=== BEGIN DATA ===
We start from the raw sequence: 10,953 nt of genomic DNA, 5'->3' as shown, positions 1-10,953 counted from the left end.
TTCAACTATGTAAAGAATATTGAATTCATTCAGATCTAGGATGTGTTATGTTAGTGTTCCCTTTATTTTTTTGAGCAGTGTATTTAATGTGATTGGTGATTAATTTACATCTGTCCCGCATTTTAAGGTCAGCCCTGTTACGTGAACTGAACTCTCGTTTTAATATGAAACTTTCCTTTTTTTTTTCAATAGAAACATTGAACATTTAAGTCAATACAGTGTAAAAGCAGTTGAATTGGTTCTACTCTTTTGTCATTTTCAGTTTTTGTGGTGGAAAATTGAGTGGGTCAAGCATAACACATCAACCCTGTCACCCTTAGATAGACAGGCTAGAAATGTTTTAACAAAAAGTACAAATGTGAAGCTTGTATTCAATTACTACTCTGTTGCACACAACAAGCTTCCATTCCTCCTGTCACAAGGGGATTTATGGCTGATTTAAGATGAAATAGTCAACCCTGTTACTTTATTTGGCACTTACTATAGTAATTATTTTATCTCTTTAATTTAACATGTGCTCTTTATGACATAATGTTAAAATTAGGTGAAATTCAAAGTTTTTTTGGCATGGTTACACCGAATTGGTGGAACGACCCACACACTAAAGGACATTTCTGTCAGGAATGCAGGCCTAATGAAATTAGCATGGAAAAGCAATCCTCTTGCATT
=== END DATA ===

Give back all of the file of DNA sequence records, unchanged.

We start from the raw sequence: 10,953 nt of genomic DNA, 5'->3' as shown, positions 1-10,953 counted from the left end.
TTCAACTATGTAAAGAATATTGAATTCATTCAGATCTAGGATGTGTTATGTTAGTGTTCCCTTTATTTTTTTGAGCAGTGTATTTAATGTGATTGGTGATTAATTTACATCTGTCCCGCATTTTAAGGTCAGCCCTGTTACGTGAACTGAACTCTCGTTTTAATATGAAACTTTCCTTTTTTTTTTCAATAGAAACATTGAACATTTAAGTCAATACAGTGTAAAAGCAGTTGAATTGGTTCTACTCTTTTGTCATTTTCAGTTTTTGTGGTGGAAAATTGAGTGGGTCAAGCATAACACATCAACCCTGTCACCCTTAGATAGACAGGCTAGAAATGTTTTAACAAAAAGTACAAATGTGAAGCTTGTATTCAATTACTACTCTGTTGCACACAACAAGCTTCCATTCCTCCTGTCACAAGGGGATTTATGGCTGATTTAAGATGAAATAGTCAACCCTGTTACTTTATTTGGCACTTACTATAGTAATTATTTTATCTCTTTAATTTAACATGTGCTCTTTATGACATAATGTTAAAATTAGGTGAAATTCAAAGTTTTTTTGGCATGGTTACACCGAATTGGTGGAACGACCCACACACTAAAGGACATTTCTGTCAGGAATGCAGGCCTAATGAAATTAGCATGGAAAAGCAATCCTCTTGCATT